Switzerland: Quo Vadis?

Minaret in Serrières, Switzerland
Minaret in Serrières, Switzerland

It was the first Sunday of Advent and a black day for everyone who cherishes the values of enlightenment. It was unexpected since everyone seemed to be against it: almost all political parties, the national churches, representatives of the economy and many other organizations.

But it happened still: The Swiss banned the construction of minarets in yesterday’s vote.

Reactions after the result were impressive. Within minutes I received text messages and Facebook group invitations from all sorts of people. One of the groups is “I am ashamed of the results of the Anti-Minaret initiative!.” When I wanted to invite more friends to join I realized that they were all already there – from the most conservative to the most liberal people I know.

Turkey: Freedom of speech 2.0

Turkish internet café - for men and women, photo: Marko Anastasov/flickr
Turkish internet café - for men and women, photo: Marko Anastasov/flickr

There are 2.6 million registered personal computers linked to the internet in Turkey today. For a country with 70 million inhabitants this does not appear to be an impressive figure. But in fact, internet use is more widely spread than it seems. Most of Turkey’s users access computers in their working places, internet cafés and in schools.

But who is active in the Turkish Civil Society 2.0?

Here are some insights from a GMF workshop held on June 5th.

Ertuğrul Kürkçü, journalist and coordinator of the BIANET project explains that the public use of the internet plays a very important role in the lives of Turkey’s young and old. Kürkçü’s website is based on this premise. It represents a unique project that approaches Turkish issues from the point of view of human rights, encompassing children’s rights, gender issues and minority issues. BIANET is not only available in Turkish: it also translates news from local media into English.


ISN Weekly Theme: The 20th Anniversary of the Tiananmen Square Protests

Tiananmen Square, Beijing, China
Tiananmen Square, Beijing, China / photo: McKay Savage, flickr

On the 20th anniversary of the 1989 Tiananmen Square protests in China, the ISN takes a closer look at the events and consequences of the pro-democracy protests.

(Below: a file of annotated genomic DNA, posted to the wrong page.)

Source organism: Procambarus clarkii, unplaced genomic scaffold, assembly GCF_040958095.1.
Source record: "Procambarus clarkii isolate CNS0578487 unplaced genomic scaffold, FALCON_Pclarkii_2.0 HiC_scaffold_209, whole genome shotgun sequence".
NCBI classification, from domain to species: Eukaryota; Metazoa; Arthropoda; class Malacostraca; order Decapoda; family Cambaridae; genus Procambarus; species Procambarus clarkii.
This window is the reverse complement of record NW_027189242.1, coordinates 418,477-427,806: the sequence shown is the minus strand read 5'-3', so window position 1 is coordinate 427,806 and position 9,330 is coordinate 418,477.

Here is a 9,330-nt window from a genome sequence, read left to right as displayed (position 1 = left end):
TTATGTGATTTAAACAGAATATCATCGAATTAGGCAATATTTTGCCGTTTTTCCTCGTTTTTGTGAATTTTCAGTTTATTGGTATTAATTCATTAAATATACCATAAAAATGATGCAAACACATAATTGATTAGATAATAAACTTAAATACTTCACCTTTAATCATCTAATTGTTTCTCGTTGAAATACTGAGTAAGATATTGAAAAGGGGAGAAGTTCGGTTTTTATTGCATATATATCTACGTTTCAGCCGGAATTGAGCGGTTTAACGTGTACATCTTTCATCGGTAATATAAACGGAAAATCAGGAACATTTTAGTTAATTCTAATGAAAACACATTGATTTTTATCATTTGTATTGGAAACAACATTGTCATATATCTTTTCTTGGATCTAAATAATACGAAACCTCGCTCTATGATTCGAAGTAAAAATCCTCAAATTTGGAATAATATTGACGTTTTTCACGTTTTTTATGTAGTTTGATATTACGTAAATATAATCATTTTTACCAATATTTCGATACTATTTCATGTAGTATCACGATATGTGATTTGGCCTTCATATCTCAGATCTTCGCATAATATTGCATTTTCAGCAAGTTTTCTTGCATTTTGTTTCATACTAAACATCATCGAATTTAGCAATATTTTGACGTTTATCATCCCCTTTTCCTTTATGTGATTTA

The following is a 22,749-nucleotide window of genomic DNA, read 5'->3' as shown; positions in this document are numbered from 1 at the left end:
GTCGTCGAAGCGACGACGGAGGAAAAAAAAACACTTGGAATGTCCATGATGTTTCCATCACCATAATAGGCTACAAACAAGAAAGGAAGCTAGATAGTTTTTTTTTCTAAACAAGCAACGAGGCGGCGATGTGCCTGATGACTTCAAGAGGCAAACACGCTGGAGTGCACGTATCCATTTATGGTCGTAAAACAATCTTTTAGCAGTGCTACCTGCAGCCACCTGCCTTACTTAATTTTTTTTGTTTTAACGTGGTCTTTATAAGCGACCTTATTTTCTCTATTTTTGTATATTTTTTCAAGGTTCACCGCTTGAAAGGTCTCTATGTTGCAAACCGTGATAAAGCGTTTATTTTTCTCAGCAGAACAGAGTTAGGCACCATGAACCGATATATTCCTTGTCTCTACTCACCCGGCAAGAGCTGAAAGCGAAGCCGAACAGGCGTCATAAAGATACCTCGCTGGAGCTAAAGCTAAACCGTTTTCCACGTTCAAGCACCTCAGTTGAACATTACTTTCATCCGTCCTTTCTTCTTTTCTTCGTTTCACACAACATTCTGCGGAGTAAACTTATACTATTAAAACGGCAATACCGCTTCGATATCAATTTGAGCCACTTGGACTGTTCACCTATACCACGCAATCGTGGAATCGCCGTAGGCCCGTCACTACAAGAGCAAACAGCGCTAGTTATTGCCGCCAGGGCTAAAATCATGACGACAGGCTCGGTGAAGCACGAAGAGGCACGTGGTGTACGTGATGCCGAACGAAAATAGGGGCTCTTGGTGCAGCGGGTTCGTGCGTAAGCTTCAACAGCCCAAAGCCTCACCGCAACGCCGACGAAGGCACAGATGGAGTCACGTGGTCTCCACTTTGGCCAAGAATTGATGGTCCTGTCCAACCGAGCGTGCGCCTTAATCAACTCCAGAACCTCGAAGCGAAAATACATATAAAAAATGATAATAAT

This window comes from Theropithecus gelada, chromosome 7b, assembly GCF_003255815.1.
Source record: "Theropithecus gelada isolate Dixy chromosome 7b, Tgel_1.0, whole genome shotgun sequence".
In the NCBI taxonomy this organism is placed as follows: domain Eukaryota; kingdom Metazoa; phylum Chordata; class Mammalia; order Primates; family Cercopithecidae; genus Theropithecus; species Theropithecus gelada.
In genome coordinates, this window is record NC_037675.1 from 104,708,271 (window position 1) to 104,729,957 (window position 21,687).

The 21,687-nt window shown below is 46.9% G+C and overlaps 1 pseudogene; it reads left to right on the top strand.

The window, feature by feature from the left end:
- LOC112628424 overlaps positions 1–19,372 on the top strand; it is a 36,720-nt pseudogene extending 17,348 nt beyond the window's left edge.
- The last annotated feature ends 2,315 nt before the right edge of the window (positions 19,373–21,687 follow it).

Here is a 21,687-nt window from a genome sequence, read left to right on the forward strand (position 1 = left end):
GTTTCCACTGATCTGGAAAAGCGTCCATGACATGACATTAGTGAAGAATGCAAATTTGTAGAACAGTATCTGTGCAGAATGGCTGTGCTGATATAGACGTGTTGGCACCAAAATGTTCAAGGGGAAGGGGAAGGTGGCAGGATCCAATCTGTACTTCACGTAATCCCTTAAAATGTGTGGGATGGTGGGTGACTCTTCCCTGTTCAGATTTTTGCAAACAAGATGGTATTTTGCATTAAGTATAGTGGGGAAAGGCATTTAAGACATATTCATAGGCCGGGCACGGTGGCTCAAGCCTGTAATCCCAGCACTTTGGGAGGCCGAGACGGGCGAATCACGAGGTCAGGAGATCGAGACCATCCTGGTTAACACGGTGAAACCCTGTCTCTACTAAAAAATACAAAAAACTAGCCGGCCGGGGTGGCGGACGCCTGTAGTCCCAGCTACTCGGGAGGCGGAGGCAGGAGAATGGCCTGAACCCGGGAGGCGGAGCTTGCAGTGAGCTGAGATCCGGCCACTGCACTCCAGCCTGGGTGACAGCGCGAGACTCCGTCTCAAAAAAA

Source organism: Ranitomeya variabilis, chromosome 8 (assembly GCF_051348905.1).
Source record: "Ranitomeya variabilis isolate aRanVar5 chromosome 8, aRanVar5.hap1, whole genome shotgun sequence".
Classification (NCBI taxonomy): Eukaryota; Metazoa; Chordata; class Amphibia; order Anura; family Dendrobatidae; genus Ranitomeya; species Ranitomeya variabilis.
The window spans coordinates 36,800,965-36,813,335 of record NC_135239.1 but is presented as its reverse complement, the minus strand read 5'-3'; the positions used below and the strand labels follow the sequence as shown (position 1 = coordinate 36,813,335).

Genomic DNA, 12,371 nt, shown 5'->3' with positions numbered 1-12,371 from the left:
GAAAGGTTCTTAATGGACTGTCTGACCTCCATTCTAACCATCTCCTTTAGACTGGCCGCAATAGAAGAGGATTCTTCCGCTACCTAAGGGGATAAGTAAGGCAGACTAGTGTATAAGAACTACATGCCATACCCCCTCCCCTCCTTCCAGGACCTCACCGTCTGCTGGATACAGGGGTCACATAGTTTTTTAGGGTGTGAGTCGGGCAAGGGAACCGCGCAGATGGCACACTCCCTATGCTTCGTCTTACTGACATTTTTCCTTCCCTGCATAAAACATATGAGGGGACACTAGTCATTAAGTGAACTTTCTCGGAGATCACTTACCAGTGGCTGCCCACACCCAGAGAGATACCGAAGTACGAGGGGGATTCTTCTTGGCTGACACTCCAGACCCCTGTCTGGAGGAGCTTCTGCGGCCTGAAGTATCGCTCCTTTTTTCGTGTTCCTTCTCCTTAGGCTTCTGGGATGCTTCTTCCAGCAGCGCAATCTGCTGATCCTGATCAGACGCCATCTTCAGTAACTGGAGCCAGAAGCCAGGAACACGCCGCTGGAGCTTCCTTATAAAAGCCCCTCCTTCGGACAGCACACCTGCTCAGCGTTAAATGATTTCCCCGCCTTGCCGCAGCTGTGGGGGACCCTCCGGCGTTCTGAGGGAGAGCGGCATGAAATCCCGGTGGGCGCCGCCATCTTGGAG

• In the ISN Podcast we interview Professor Arne Westad from the London School of Economics and address the causes and historical roots of the protests, as well as looking at the consequences and some of the deeper political contradictions that are rooted in those events.
  • Also, in our Policy Briefs, Under Foreign Pressure, Chinese Support Their Government argues that most Chinese accept the CCP’s social contract: continued one-party rule and an emphasis on social harmony, including limited political freedoms, provided the authorities continue to expand opportunities for economic prosperity.

One Thousand and One Nights Gone Wrong

Remember reading those fancy folk tales when you were little, commonly known as the “Arabian Nights,” about oriental princes, ghouls and magical wonder lamps? In The History of Gherib and His Brother Agib, things are getting a tad bit more gothic:

“So they seized the prince and binding his hands behind him, beat him till he lost his senses; after which the king imprisoned him in a chamber, where one might not know heaven from earth or length from breadth.”

Many Arabian nights later, in 2004, roles were reversed, as a very disturbing videotape recently smuggled out of the United Arab Emirates by Bassam Nabulsi and aired on ABC News suggests.

In this very sequel the prince is called Sheikh Issa bin Zayed al Nahyan.

Sheikh Issa torturing an Afghan merchant.
Spoiler warning: This time not the prince is beaten till he loses his senses.

He is the son of Sheikh Zayed bin Sultan Al Nahyan, late president of the UAE, and the brother of current UAE President Sheikh Khalifa bin Zayed Al Nahyan, who also rules Abu Dhabi, as well as of Sheikh Mohammed bin Zayed Al Nahyan, the crown prince of Abu Dhabi and deputy commander of UAE’s armed forces.

The video shows Sheikh Issa, assisted by an obedient uniformed police officer, sadistically torturing an Afghan merchant by the cynical name of Mohammed Shah Poor half to death. Sheikh Issa “is seen stuffing sand in the Afghan’s mouth. As the grain dealer pleads and whimpers, he is beaten with a nailed board, burned in the genitals with a cigarette lighter, shocked with a cattle prod, and led to believe he would be shot. Salt is poured on his wounds. In the end, the victim can muster up only weak moans as an SUV is repeatedly driven over him.”

“The incidents depicted in the video tapes were not part of a pattern of behavior,” UAE’s Ministry of the Interior, presided by yet another of Sheikh Issa’s brothers, declared, at the same time officially acknowledging the prince’s involvement. “All rules, policies and procedures were followed correctly by the Police Department”, the statement concluded. O rule of law, where art thou?

After reviewing the tape once more, this time with eyes open obviously, another official statement hit the public: “The HRO [Human Rights Office] of the Abu Dhabi Judicial Department will conduct a comprehensive review of the matter immediately and make its findings public at the earliest opportunity.” In the meantime, the prince was set under house arrest, being the first senior member of the royal family ever to be publicly detained in Abu Dhabi.

It remains to be seen if the original tale might prove not-that-fictional, and the prince (who has lately been accused with at least 25 more cases of cinematic bestiality) will finally be imprisoned “in a chamber, where one might not know heaven from earth or length from breadth”. Insha’Allah.

Screenshot: ABC News